Toward a New Year—
Perhaps for the first time since high school (about a hundred years ago), we don’t have a new stage production planned. We’re booking King Lear, continuing to work on it, and starting to edit a version for DVD. We’re still performing Gifts here and there. We’re commencing a reading/performance tour for our new edition of Rash Acts. But we don’t have a new idea that wants to be staged.
At times something’s fallen out of the sky: an offer to direct, a notion floated from a theatre interested in a collaboration, a story that just reaches up out of the ground and grabs you by the ankle. Those unplanned excursions have been blessed ones, and I’m halfway hoping that may happen.
Meantime, our energies have been consumed with writing fiction. We’ve just published our third short story, “The Blue Lotus,” in Printers Ink Journal, the first one we’re actually being paid for — about enough to pay for five weeks of coffee. And our first novel, Realists, is now in print.
Realists started in the theatre. In 2001 we were invited to do a residency at Juniata College in PA, and in six weeks wrote and staged the play, starting from a scenario with extensive student improvisation. It’s still one of our favorites, but with a cast of 15 and an on-stage bus, it had little future on other stages.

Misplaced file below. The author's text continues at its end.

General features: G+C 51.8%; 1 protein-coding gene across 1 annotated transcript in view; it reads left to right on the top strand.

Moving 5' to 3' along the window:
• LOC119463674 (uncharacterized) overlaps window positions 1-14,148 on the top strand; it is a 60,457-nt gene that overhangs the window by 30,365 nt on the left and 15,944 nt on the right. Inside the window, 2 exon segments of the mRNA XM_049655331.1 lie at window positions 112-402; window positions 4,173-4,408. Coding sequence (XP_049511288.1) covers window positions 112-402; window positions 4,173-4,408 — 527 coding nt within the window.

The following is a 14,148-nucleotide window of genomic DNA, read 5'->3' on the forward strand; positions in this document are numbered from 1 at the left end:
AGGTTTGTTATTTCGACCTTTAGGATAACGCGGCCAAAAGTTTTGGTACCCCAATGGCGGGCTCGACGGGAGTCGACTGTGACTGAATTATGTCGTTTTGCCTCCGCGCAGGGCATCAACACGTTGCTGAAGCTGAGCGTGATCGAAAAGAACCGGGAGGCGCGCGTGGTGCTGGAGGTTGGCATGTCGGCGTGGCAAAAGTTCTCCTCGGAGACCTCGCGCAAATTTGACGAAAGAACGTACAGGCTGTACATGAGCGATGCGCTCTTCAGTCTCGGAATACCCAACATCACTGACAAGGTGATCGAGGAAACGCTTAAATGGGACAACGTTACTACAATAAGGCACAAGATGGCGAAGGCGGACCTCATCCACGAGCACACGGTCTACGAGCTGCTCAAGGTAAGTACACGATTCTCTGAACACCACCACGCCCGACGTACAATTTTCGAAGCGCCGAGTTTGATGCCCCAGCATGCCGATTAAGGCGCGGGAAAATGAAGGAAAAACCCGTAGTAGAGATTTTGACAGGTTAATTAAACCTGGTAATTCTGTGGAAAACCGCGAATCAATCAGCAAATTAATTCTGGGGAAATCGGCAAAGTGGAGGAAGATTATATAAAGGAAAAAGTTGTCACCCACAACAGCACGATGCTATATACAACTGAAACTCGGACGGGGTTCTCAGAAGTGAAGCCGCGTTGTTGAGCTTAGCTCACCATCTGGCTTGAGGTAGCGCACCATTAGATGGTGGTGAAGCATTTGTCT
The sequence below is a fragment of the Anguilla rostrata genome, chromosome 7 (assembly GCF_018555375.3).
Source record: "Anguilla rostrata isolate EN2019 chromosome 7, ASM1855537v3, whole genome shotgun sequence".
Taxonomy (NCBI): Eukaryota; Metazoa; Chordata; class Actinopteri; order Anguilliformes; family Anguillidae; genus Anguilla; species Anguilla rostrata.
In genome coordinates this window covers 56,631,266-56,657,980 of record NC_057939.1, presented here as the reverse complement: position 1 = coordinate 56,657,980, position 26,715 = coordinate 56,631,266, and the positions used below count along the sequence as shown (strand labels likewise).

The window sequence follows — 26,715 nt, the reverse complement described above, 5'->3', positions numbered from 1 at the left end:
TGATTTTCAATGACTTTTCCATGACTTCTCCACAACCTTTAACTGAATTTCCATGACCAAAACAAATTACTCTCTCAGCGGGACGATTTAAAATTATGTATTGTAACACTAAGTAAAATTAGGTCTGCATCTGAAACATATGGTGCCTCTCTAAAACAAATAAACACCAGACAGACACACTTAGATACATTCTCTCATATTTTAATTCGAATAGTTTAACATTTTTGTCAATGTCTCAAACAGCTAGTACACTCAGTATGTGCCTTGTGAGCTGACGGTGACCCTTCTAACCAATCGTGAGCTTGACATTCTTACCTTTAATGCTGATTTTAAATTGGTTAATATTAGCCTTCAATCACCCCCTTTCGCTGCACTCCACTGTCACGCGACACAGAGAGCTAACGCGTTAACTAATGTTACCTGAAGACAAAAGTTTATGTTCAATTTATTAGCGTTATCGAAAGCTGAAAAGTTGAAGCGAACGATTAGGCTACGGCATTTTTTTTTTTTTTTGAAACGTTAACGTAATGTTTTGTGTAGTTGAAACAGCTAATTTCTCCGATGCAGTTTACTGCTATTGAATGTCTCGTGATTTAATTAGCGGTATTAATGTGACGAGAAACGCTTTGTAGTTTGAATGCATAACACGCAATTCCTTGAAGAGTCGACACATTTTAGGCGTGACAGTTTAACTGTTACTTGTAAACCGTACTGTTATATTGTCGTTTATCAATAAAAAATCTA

In 2005 we rewrote it as a novel, but it wasn’t until a few years ago, when we really started to get serious about writing fiction and about actually learning the craft, that we approached it again. Through six drafts you begin to begin.
For me, the greatest challenge in moving from one story-telling medium to another is the “rhythm” of perception. An audience for sketch comedy has very different antennae than an audience for full-length realism, and a reader still another. Writing styles in prose have a wide range of densities, but all tend to be new languages to a playwright. Particular differences — the need for description, shifting points of view, inner thoughts, etc. — have their own challenge, but overall they’re an invitation to a deeper exploration of the story, an opulence of choices. Now on the fourth draft of our fifth novel, we’re just starting to see the potential.
One thing is shared by the playwright and the novelist: the certain knowledge that he/she is doing something immensely worthy and transcendentally foolish.
Two weeks after returning from our East Coast tour of Lear, I took off on a solo journey, researching our current novel Akedah: the Binding, which involves the characters on a car trip from Chico, CA, to Shiprock, NM. I drove the path of the characters, a trip of great utility and excruciatingly bleak motels — but that’s what the characters do. Fortuitous moments: I’d planned to drive through Yosemite but found that all the passes were closed due to snow, so the characters had to make a long horseshoe loop to the north — a great improvement for Chapter 8.